Gore remains engaged, serious, credentialled. It is still easy to imagine him as a good, if unloved, President. And yet one trait persists—and it is a trait that he shares with George W. Bush. He is extremely reluctant to admit a mistake, even a small one. Midway through our talks in Nashville, I asked him what was the biggest mistake he had ever made in politics. He paused, made false starts, paused again, and recalled that in the campaign four years ago he had a prepared response for just such a question. But he couldn’t remember what it was.
And as Baseball Crank points out in the middle of a lengthy post, Kerry doesn't admit mistakes either:
In any event, where, I would ask, is the evidence that Kerry is better at admitting mistakes than Bush? This is a guy who brought all sorts of political grief to himself by stubbornly refusing for three decades to admit that he was wrong to repeat false charges, under oath and on national televison, that smeared his comrades in Vietnam as guilty of pervasive war crimes. Has Kerry admitted he was wrong to oppose nearly every aspect of the foreign policy strategy that President Reagan pursused to great effect in the closing and victorious chapter of the Cold War? Has he admitted he was wrong to oppose the use of force to kick Saddam out of Kuwait in 1991? Maybe I missed something, but I don't even recall him admitting he was wrong for trying to slash the intelligence budget in the mid-1990s following the first World Trade Center bombing. Indeed, one of the most common threads throughout Kerry's behavior in this campaign has been his unwillingness to take any personal responsibility for mistakes, from blaming his speechwriters for things that come out of Kerry's own mouth to picayune things like blaming the Secret Service when he falls down on the slopes.

Police Video

Is this video for real? It's hilarious.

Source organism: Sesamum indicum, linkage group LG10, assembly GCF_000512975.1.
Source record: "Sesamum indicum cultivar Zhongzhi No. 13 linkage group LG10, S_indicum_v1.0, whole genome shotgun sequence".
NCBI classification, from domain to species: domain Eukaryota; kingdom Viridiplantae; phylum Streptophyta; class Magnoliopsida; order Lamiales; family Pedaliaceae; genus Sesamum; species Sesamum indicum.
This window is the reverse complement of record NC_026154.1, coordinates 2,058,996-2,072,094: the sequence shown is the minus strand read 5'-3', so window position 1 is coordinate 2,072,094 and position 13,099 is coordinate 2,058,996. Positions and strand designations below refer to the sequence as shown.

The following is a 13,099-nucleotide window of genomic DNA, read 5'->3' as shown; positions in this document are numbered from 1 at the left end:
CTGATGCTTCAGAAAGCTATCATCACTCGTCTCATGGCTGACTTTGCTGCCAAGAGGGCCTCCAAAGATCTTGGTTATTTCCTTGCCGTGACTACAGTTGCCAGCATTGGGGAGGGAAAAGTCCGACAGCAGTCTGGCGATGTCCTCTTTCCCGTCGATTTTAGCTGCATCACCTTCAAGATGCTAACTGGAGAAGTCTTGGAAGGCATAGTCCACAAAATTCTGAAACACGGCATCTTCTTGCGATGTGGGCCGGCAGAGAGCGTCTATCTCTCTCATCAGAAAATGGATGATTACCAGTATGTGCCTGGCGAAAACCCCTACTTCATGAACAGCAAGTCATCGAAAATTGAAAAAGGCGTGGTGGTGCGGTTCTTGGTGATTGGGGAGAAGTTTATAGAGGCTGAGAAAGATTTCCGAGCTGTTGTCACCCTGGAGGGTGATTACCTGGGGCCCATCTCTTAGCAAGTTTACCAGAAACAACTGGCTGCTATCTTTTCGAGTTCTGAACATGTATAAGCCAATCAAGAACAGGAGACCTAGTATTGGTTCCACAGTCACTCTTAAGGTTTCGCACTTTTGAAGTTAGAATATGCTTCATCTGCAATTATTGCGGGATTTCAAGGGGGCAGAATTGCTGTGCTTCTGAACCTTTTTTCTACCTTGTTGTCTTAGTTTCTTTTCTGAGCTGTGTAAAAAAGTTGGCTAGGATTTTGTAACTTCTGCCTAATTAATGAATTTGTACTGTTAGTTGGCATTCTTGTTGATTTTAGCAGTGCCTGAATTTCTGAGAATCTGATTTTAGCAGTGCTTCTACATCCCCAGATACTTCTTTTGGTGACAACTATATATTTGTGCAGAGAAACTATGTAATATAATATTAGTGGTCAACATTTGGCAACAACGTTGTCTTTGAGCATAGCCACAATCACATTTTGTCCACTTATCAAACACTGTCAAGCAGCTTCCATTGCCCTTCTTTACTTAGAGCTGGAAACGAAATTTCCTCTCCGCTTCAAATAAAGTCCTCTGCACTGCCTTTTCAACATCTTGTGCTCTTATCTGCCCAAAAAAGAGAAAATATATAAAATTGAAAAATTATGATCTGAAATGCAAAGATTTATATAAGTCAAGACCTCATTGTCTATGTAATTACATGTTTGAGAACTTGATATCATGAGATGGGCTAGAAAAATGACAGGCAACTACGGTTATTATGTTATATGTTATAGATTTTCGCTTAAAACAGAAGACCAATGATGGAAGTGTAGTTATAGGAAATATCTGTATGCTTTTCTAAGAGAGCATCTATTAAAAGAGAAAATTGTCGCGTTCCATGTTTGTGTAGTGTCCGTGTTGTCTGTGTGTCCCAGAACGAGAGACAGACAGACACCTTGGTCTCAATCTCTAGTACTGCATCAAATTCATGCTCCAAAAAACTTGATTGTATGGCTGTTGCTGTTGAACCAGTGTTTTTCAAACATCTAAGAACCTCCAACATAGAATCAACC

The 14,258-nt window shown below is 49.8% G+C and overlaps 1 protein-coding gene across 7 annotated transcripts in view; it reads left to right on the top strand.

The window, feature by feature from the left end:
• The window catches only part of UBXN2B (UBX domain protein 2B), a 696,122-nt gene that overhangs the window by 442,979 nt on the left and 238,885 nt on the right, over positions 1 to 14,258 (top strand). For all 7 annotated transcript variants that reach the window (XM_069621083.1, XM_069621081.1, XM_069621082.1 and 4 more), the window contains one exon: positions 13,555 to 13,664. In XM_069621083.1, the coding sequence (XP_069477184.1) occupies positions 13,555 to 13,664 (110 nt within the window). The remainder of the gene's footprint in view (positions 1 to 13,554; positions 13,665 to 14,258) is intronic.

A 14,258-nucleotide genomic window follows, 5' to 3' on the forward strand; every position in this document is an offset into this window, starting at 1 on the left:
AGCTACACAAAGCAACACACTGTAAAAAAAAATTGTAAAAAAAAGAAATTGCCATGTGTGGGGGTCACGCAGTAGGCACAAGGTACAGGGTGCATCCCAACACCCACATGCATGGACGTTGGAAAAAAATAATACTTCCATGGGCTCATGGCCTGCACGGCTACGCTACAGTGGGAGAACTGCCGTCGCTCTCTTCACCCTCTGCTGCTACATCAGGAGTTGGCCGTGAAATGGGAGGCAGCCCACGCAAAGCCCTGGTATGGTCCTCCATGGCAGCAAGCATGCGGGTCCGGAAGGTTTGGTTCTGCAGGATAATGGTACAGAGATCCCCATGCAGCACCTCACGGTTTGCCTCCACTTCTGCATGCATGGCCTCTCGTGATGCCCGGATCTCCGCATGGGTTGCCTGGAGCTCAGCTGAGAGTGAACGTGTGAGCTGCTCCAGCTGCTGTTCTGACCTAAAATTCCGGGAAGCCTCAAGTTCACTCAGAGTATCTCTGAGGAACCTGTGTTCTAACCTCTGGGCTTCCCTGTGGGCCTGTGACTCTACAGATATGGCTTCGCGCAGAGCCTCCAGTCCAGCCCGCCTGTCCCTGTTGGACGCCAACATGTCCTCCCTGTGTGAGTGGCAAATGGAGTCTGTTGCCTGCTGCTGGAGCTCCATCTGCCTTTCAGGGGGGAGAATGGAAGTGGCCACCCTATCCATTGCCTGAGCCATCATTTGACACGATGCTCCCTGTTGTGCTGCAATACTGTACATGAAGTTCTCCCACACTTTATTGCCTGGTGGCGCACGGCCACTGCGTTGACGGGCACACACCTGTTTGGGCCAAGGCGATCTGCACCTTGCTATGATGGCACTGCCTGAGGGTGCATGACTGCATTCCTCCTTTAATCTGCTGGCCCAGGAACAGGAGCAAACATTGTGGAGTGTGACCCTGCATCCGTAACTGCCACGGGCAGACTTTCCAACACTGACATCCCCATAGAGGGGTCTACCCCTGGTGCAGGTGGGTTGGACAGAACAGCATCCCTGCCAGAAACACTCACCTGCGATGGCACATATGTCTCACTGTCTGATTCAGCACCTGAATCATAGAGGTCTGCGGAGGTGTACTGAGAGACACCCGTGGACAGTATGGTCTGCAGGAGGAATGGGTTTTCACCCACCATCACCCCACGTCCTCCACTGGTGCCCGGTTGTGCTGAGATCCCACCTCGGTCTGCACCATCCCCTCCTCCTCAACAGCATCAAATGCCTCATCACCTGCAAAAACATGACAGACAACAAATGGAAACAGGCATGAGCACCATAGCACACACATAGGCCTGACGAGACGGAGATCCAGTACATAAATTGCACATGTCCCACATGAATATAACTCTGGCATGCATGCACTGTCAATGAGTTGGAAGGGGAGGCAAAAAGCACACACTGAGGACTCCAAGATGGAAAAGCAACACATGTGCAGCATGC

Sunday, October 24, 2004

Canadian Drugs

Mark Steyn puts it perfectly:
Speaking of which, if there's four words I never want to hear again, it's "prescription drugs from Canada." I'm Canadian, so I know a thing or two about prescription drugs from Canada. Specifically speaking, I know they're American; the only thing Canadian about them is the label in French and English. How can politicians from both parties think that Americans can get cheaper drugs simply by outsourcing (as John Kerry would say) their distribution through a Canadian mailing address? U.S. pharmaceutical companies put up with Ottawa's price controls because it's a peripheral market. But if you attempt to extend the price controls from the peripheral market of 30 million people to the primary market of 300 million people, all that's going to happen is that after approximately a week and a half there aren't going to be any drugs in Canada, cheap or otherwise . . . .


I really, really wish that Primer were going to show where I live. Here's a summary of the plot:
PRIMER is set in the industrial park/suburban tract-home fringes of an unnamed contemporary city where two young engineers, Abe and Aaron, are members of a small group of men who work by day for a large corporation while conducting extracurricular experiments on their own time in a garage. While tweaking their current project, a device that reduces the apparent mass of any object placed inside it by blocking gravitational pull, they accidentally discover that it has some highly unexpected capabilities--ones that could enable them to do and to have seemingly anything they want. Taking advantage of this unique opportunity is the first challenge they face. Dealing with the consequences is the next.